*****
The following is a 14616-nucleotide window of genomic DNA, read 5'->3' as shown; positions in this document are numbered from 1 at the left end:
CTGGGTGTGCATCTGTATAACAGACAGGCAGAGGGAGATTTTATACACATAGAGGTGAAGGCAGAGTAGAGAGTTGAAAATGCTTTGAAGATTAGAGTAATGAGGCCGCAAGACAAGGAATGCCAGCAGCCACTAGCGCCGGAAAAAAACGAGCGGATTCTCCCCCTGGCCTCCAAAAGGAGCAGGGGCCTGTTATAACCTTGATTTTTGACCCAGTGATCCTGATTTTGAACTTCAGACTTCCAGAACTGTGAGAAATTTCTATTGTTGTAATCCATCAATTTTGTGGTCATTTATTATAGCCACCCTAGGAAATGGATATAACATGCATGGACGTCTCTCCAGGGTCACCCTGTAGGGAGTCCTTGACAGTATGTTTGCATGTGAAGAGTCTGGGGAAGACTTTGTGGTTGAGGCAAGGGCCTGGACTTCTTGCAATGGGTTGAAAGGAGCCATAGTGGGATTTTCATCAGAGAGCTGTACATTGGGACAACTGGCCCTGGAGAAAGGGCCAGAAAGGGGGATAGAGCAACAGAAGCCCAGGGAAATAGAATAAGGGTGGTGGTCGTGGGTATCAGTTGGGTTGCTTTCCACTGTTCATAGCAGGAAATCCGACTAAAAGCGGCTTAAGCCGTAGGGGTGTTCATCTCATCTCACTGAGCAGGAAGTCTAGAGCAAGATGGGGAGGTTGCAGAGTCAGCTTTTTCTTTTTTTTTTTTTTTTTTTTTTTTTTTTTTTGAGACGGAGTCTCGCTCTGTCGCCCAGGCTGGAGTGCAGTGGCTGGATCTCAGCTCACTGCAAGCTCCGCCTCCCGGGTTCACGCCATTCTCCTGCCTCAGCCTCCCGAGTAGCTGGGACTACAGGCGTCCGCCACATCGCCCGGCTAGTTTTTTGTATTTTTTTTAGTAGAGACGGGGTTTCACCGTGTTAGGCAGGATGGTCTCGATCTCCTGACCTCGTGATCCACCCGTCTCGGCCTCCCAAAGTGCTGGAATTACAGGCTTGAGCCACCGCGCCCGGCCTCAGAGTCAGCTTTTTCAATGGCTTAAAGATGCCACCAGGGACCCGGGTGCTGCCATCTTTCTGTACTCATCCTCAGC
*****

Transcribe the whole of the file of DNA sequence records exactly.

The following is a 14616-nucleotide window of genomic DNA, read 5'->3' as shown; positions in this document are numbered from 1 at the left end:
CTGGGTGTGCATCTGTATAACAGACAGGCAGAGGGAGATTTTATACACATAGAGGTGAAGGCAGAGTAGAGAGTTGAAAATGCTTTGAAGATTAGAGTAATGAGGCCGCAAGACAAGGAATGCCAGCAGCCACTAGCGCCGGAAAAAAACGAGCGGATTCTCCCCCTGGCCTCCAAAAGGAGCAGGGGCCTGTTATAACCTTGATTTTTGACCCAGTGATCCTGATTTTGAACTTCAGACTTCCAGAACTGTGAGAAATTTCTATTGTTGTAATCCATCAATTTTGTGGTCATTTATTATAGCCACCCTAGGAAATGGATATAACATGCATGGACGTCTCTCCAGGGTCACCCTGTAGGGAGTCCTTGACAGTATGTTTGCATGTGAAGAGTCTGGGGAAGACTTTGTGGTTGAGGCAAGGGCCTGGACTTCTTGCAATGGGTTGAAAGGAGCCATAGTGGGATTTTCATCAGAGAGCTGTACATTGGGACAACTGGCCCTGGAGAAAGGGCCAGAAAGGGGGATAGAGCAACAGAAGCCCAGGGAAATAGAATAAGGGTGGTGGTCGTGGGTATCAGTTGGGTTGCTTTCCACTGTTCATAGCAGGAAATCCGACTAAAAGCGGCTTAAGCCGTAGGGGTGTTCATCTCATCTCACTGAGCAGGAAGTCTAGAGCAAGATGGGGAGGTTGCAGAGTCAGCTTTTTCTTTTTTTTTTTTTTTTTTTTTTTTTTTTTTTGAGACGGAGTCTCGCTCTGTCGCCCAGGCTGGAGTGCAGTGGCTGGATCTCAGCTCACTGCAAGCTCCGCCTCCCGGGTTCACGCCATTCTCCTGCCTCAGCCTCCCGAGTAGCTGGGACTACAGGCGTCCGCCACATCGCCCGGCTAGTTTTTTGTATTTTTTTTAGTAGAGACGGGGTTTCACCGTGTTAGGCAGGATGGTCTCGATCTCCTGACCTCGTGATCCACCCGTCTCGGCCTCCCAAAGTGCTGGAATTACAGGCTTGAGCCACCGCGCCCGGCCTCAGAGTCAGCTTTTTCAATGGCTTAAAGATGCCACCAGGGACCCGGGTGCTGCCATCTTTCTGTACTCATCCTCAGC